Archaeological travel guide to temples and ancient ruins of the moated Dvaravati city of Chansen in Central Thailand.
Name: Chansen Ancient Town
Where: Chansen, Nakhon Sawan, Thailand
Location: 15.11726, 100.45213
Description Chansen is an ancient Dvaravati moated city which has yielded many ancient artifacts now displayed in the Wat Chansen Museum.
Getting there: Train from Bangkok, Ayutthaya, or Lopburi.
Long before the early Thai kingdoms of Sukhothai and Ayutthaya spread their dominance over the Central Plains of Thailand, the moated cities of the Dvaravati dotted the landscape. Often taking the shape of circular settlements, with larger moated cities expanding into more irregular shapes, these Dvaravati settlements would lay the foundations that future generations of settlers, namely the Angkorian Khmers and Ayutthayan Thais, would build their civilizations upon.
The Story of Chansen Ancient Town
Chansen is one of the many smaller moated Dvaravati cities spread throughout Thailand’s central region. Like other small cities, Chansen is surrounded by a circular moat, which it retains to the present day. Because of these moats, the Dvaravati towns are easily distinguishable from aerial or satellite photos, which is how I actually first found Chansen.
Chansen in the Dvaravati Period
Evidence of Chansen’s habitation begins as early as 3500 years ago when people from the northeast (presumably related to the Ban Chiang culture) settled in the area and began to excavate the ores found nearby. Other artifacts found have shown contact with cultures as far away as Vietnam and southern China in this prehistoric era.
This early prehistoric period shows continuous habitation at Chansen through the First Millennium CE, and well into the late Dvaravati period, circa 1000 CE. This indicates that, although Chansen was a longstanding settlement, as the Dvaravati culture began spreading throughout Central Thailand, Chansen became one of their early important centers.
Chansen has turned up many of the most interesting artifacts of the smaller Dvaravati settlements, including artifacts showing the city’s (and by extension, the Dvaravati culture) connection to the Funan settlement of Oc Eo (modern Vietnam), Taxila (modern Pakistan), and even Roman coins— although these would stem from links in trade routes, not direct contact with Rome. Many of these artifacts date from c. 200-600 CE, before the Dvaravati period, meaning that Chansen was already an important center of trade even before the Mon people arrived in the area.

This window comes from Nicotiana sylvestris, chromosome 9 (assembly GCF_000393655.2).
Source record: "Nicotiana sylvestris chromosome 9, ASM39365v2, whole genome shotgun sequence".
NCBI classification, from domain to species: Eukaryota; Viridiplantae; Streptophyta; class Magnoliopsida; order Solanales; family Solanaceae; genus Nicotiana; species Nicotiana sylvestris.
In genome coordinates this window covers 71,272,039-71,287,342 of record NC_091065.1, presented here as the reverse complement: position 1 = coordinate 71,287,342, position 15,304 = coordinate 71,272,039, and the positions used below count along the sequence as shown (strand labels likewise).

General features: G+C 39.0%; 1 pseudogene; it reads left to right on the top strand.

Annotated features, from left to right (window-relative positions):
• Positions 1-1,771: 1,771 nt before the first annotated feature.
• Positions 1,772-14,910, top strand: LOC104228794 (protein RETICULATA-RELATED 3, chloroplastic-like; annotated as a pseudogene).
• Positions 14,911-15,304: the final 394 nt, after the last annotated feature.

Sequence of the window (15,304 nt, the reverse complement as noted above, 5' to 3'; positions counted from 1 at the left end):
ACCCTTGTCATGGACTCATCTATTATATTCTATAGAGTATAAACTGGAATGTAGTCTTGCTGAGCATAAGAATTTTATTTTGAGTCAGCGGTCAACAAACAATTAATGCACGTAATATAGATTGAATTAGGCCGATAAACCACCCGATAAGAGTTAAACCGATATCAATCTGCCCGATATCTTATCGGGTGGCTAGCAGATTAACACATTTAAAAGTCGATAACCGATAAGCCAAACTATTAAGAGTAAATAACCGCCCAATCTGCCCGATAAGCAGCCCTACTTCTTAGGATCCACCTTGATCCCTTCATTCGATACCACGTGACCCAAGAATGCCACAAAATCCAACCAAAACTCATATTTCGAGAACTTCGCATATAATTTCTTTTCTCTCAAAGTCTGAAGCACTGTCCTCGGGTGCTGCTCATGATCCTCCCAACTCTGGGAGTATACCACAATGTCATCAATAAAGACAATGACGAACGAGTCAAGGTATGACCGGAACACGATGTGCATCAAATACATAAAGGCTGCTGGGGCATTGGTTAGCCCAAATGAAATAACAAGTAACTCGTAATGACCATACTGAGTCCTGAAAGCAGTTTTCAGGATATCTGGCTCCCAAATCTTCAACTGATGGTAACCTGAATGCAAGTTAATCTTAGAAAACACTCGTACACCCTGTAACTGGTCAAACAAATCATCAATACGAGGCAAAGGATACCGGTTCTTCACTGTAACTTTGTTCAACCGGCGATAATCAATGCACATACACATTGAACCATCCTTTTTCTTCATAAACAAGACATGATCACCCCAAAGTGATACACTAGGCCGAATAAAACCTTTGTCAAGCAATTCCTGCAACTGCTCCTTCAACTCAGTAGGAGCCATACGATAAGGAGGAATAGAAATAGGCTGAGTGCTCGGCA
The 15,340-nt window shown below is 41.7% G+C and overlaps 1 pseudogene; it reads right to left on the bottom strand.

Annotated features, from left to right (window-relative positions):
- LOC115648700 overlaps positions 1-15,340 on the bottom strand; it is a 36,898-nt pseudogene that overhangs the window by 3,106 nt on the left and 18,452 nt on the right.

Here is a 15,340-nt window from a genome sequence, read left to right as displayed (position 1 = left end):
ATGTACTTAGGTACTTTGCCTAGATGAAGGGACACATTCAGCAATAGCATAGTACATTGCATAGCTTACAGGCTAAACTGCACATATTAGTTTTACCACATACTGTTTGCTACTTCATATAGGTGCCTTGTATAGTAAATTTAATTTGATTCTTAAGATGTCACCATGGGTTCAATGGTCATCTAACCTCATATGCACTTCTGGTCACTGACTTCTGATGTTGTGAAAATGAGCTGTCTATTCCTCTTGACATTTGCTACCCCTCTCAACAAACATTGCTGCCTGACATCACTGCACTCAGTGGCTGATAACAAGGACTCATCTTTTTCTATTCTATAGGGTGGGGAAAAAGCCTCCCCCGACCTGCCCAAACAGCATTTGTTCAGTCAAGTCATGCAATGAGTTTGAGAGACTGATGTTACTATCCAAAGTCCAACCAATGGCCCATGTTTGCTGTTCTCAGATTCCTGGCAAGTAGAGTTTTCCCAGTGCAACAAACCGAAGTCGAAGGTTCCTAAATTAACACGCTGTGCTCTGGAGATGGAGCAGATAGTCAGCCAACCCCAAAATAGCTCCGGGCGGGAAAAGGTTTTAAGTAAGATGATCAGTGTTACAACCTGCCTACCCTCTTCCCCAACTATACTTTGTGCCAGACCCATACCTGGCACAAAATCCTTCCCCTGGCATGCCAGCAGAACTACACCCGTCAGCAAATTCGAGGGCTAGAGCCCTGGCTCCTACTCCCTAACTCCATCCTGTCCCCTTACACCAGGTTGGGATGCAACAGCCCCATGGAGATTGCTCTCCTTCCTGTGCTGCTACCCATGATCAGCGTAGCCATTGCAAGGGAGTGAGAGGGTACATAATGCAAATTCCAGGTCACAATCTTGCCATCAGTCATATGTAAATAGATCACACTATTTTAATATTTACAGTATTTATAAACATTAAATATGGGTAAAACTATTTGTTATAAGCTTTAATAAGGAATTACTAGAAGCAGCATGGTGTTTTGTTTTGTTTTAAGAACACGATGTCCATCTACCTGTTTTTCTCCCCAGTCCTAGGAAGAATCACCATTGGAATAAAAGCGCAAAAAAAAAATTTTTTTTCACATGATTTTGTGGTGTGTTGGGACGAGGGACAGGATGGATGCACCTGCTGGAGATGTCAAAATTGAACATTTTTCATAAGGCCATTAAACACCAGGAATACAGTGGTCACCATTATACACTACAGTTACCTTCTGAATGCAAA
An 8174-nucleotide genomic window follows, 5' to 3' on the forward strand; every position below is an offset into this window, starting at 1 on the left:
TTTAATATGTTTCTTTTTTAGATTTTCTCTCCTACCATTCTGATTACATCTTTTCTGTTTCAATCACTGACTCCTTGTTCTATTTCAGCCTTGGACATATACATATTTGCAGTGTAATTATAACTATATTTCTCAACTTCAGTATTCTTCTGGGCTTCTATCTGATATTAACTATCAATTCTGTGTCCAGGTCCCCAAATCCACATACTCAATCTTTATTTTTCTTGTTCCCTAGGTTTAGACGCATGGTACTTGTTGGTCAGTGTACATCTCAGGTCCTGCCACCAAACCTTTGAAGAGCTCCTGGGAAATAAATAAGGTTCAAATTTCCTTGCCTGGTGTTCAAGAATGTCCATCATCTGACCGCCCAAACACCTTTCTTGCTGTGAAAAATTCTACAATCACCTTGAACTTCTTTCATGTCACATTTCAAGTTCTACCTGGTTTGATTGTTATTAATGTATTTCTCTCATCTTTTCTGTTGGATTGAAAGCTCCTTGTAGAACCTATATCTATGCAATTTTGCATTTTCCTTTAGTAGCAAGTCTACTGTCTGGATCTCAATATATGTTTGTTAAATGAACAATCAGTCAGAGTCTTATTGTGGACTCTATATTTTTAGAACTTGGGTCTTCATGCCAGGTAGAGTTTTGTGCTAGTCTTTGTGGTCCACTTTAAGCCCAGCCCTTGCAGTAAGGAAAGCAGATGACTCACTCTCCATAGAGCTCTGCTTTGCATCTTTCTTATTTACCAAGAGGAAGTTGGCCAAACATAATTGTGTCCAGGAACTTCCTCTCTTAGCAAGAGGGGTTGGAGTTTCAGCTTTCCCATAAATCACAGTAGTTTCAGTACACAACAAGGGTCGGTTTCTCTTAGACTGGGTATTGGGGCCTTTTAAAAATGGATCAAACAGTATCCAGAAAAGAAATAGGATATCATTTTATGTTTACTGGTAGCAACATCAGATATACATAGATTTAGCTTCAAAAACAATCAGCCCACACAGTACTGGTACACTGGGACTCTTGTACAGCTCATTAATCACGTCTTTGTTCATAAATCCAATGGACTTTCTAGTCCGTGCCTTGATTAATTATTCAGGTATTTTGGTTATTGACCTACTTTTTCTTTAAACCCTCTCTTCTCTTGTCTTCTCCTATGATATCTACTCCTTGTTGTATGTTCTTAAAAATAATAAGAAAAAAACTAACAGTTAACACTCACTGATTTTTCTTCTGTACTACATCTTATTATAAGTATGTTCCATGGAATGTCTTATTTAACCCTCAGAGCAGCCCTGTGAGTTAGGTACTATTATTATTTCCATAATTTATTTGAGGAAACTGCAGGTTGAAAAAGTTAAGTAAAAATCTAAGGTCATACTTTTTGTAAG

The moat around the city is almost certainly from the Dvaravati period and would have been built sometime following 600 CE. Chansen’s moat, which is approximately 2 meters wide and encloses an area of 2.5 square kilometers, is about all that remains of its Dvaravati habitation. The island within the moat hosts no ruins of temples or any other structures, despite the high number of artifacts that have otherwise been excavated.
Evidence indicates Chansen never hosted a high population, nor was its moat ever expanded, as happened with more important Dvaravati towns as they grew. Given its proximity to Lopburi, a highly important Dvaravati center, it is likely that Chansen’s importance declined as Lopburi grew more influential in the late 1000s CE. It is likely that Chansen persisted into the later Dvaravati years due to its history with metalworking, which would have been able to bolster the city’s status even when commercial shipping was refocused in Lopburi.
A Brief History of the Dvaravati
The Dvaravati Culture was the first civilization of ancient Thailand, predating the Thai and Khmer Empires by many centuries. Sometimes referred to as the Mon Kingdoms, the Dvaravati were a collection of early city-states first settled in the Central Plains of Thailand along the coastal trade routes between India and China. As their cities became more prosperous, the Mon-Dvaravtai people began expanding their settlements northeast in the modern region of Isaan and in the north, forming the Hariphunchai Kingdom.
The Dvaravati built walled cities, engineered spectacular monuments, and crafted unprecedented Buddhist artworks throughout the regions that would become Thailand and Laos. Despite the widespread nature of the Dvaravati civilization, they emerged at a time when regional writing systems had not yet taken hold. Records about the Dvaravati were scarce, and they were considered semi-legendary by some researchers. However, as more Dvaravati writings, artifacts, and other material culture were rediscovered, subsequent research has begun piecing together the ancient record of this previously lost civilization, as just how the protohistoric Dvaravati built the basis for the subsequent generations of Khmer and Thai culture.
Chansen in the Modern Period
Within a few centuries, after the Khmer began ruling over Dvaravati territory, Chansen’s importance began to diminish as nearby towns, particularly Lopburi, increased not only as regional commercial hubs, but also political power centers. This trend would continue as the Khmer at Lavo were replaced by the Thais at Ayutthaya in the 13-1400s CE.
A small repopulation of the Chansen area began in the late 1800s when the north-south (Bangkok-Chaing Mai) railway was built through. Apparently, this brought a decent influx of Chinese migrants as well, which might explain the Chinese temples found in town.